Biology 2013-2014

Cycles of Matter
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Section 3-3

       More than 95 percent of the body is made up of just four elements:  oxygen, carbon, hydrogen, and nitrogen.

 

Recycling in the Biosphere

 

    Matter is recycled within and between ecosystems.

       Elements, chemical compounds and matter are passed from one organism to another through biogeochemical cycles.

       Biogeochemical cycles connect biological, geological, and chemical aspects of the biosphere.

       Matter can cycle through the biosphere because biological systems do not use up matter, they transform it.

       Biogeochemcial cycles pass the same molecules around again and again within the biosphere.

 

The Water Cycle

       Water moves between the ocean, atmosphere, and land.

       How does this cycle work?

1.       Water molecules enter the atmosphere as water vapor when they evaporate from the ocean or other bodies of water.

       Evaporation is the process by which water changes

 from liquid form to atmospheric gas.

       Transpiration is water evaporating from the leaves of plants.

2.       During the day, the sun heats the atmosphere and as warm, moist air rises, it cools.

3.       The water vapor condenses to form clouds and water returns to Earth in the form of precipitation—rain, snow, sleet, or hail.

4.       On land, the precipitation runs along the surface of the ground and enters a river or stream that carries the runoff back to an ocean or lake.

5.       Rain seeps into the soil and becomes ground water.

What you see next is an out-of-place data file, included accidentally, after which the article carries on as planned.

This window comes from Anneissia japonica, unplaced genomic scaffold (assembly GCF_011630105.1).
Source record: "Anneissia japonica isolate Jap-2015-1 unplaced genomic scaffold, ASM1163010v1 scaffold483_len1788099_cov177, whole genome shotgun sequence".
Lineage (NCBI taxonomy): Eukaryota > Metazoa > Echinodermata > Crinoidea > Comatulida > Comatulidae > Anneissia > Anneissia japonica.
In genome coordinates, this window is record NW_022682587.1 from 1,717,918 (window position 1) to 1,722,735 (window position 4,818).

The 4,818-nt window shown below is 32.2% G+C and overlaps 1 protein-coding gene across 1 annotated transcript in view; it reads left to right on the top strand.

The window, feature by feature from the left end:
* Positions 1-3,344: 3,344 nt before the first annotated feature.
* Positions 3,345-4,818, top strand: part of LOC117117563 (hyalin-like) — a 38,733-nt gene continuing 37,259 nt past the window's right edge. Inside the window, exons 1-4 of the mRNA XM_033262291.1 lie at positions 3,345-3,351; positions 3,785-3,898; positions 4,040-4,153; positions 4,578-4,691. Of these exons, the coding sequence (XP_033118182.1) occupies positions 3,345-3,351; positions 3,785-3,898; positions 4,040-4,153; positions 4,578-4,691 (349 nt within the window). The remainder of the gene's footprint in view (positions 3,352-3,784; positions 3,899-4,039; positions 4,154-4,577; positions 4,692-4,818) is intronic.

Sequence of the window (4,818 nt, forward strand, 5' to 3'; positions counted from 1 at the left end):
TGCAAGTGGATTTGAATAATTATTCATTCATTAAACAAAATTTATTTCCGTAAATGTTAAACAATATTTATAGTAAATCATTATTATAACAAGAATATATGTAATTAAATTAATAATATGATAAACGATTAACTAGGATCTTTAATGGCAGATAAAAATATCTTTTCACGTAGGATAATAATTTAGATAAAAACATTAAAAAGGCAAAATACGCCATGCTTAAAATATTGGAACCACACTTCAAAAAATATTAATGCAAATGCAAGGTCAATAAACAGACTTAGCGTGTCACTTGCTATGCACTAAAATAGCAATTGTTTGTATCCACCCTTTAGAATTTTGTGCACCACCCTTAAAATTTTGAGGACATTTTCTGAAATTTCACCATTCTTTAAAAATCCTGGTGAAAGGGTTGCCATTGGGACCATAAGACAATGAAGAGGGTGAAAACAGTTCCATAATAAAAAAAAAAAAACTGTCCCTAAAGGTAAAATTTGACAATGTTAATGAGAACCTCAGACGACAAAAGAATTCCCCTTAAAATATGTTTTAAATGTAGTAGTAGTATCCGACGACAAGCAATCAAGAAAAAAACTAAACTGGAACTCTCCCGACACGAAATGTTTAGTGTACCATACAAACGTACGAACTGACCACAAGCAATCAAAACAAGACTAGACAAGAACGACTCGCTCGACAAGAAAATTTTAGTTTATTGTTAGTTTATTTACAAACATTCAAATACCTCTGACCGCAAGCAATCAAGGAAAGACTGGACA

6.       Water in the soil enters plants through the roots, and the water cycle begins again.

 

Nutrient Cycles

 

       Nutrients are all the chemical substances that an organism needs to sustain life.

       Like water, nutrients are passed between organisms and the environment through biogeochemical cycles.

       The three cycles especially important are:

1.        carbon cycle

2.        nitrogen cycle

3.        phosphorus cycle

       Oxygen participates in all these cycles by combining with these elements and cycling with them during various parts of their journey.

 

The Carbon Cycle

       Carbon is a key ingredient of living tissue.

       Four main types of processes move carbon through its cycle:

A.      Biological processes – photosynthesis, respiration

and decomposition, take up and release carbon and oxygen.

B.      Geochemical processes – erosion and volcanic activity, release carbon dioxide into the atmosphere and oceans.

C.      Mixed biogeochemical processes – burial and decomposition of dead organisms and their conversion under pressure into coal and petroleum, store carbon underground.

D.      Human activities – mining, cutting and burning forests, and burning fossil fuels, release carbon dioxide into the atmosphere.

 

       How does this cycle work?

1.       In the atmosphere, carbon is present as carbon

dioxide gas.  Carbon dioxide is released into the atmosphere by volcanic activity, respiration, burning fossil fuels and decomposition of organic matter.

2.       Plants take in carbon dioxide and use the carbon

to build carbohydrates during photosynthesis.

3.       The carbohydrates are passed along food webs to

animals and other consumers.

 

      4.    In the oceans, carbon is found along with calcium